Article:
Screening for social determinants of health (such as housing, education, and employment status) is becoming an essential part of medical encounters. However, unlike traditional medical screening, where there are clearly outlined algorithms and diagnostic tools, screening for determinants of health can be less straightforward and may have unintended consequences.
In a June 27 JAMA Viewpoint, Associate Professors of Pediatrics Arvin Garg, MD, MPH, and Renée Boynton-Jarrett, MD, ScD, co-author an opinion piece on the potential harms of screening for social determinants of health, and propose five key principles that practitioners can use to maximize the benefit and minimize the unintended consequences of such screening.
The BUSM faculty, together with Paul H. Dworkin, MD, Chair and Professor of Pediatrics, University of Connecticut School of Medicine, explain that, “Screening for social determinants can detect adverse exposures and conditions that typically require resources well beyond the scope of clinical care. Screening for any condition in isolation without the capacity to ensure referral and linkage to appropriate treatment is ineffective and, arguably, unethical. Such screening could yield expectations that, if unfulfilled, could lead to frustration for patients and physicians alike, and could erode the patient-physician relationship.”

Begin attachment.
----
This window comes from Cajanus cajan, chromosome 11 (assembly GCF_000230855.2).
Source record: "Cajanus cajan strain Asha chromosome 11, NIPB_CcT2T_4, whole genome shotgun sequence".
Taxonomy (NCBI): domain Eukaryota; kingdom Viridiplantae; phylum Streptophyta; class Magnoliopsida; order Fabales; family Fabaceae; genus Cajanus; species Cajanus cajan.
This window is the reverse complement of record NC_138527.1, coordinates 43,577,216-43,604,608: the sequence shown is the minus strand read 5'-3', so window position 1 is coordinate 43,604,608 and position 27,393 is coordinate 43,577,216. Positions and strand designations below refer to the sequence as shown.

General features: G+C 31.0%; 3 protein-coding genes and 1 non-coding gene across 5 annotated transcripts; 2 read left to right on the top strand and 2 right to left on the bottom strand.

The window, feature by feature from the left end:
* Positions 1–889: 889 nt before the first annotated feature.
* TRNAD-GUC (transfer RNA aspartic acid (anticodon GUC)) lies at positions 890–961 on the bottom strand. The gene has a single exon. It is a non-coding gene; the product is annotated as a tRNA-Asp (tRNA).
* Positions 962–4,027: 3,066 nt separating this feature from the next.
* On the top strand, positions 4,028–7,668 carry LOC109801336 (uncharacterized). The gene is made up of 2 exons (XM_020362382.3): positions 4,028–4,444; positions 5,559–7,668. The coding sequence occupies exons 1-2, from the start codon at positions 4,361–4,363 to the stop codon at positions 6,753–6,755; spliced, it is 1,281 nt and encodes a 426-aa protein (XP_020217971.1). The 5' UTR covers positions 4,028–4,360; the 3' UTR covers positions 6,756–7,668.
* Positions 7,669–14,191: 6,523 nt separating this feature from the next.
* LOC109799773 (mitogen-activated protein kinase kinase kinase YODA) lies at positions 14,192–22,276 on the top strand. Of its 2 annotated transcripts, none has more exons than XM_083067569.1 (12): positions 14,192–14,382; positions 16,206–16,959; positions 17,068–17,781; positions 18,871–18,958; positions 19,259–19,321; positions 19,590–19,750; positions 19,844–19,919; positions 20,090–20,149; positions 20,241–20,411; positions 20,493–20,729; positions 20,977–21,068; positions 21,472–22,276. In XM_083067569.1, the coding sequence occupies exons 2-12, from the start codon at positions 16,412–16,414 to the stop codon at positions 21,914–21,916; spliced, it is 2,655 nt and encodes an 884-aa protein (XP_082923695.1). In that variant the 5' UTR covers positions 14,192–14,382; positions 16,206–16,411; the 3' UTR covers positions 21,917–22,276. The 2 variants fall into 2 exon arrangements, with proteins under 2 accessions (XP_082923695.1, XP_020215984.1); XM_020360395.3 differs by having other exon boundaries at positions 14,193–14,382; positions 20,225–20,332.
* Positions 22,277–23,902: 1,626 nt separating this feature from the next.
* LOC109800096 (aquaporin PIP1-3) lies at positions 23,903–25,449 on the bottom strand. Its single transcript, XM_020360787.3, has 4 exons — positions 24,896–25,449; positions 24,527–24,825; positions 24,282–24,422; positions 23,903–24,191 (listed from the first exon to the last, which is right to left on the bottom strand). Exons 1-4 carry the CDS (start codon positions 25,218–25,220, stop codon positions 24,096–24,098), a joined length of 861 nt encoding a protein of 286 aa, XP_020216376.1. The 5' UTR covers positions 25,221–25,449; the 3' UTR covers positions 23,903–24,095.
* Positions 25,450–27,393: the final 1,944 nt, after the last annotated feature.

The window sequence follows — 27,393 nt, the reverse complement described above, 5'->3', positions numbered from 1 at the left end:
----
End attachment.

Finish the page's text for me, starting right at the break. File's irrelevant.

Among the five key principles that could significantly improve the health and well-being of patients while minimizing unintended harm, they propose that screening should involve shared decision-making with the patient, and should be conducted within a system that supports linkage to a wide array of community-based services. Further, they advise practitioners to engage their entire practice population rather than specific subgroups targeted based on their apparent social status, and to use a strength-based approach to support patients and their families.
Read the entire article at JAMA Viewpoint
Submitted by: Elie Sader, MD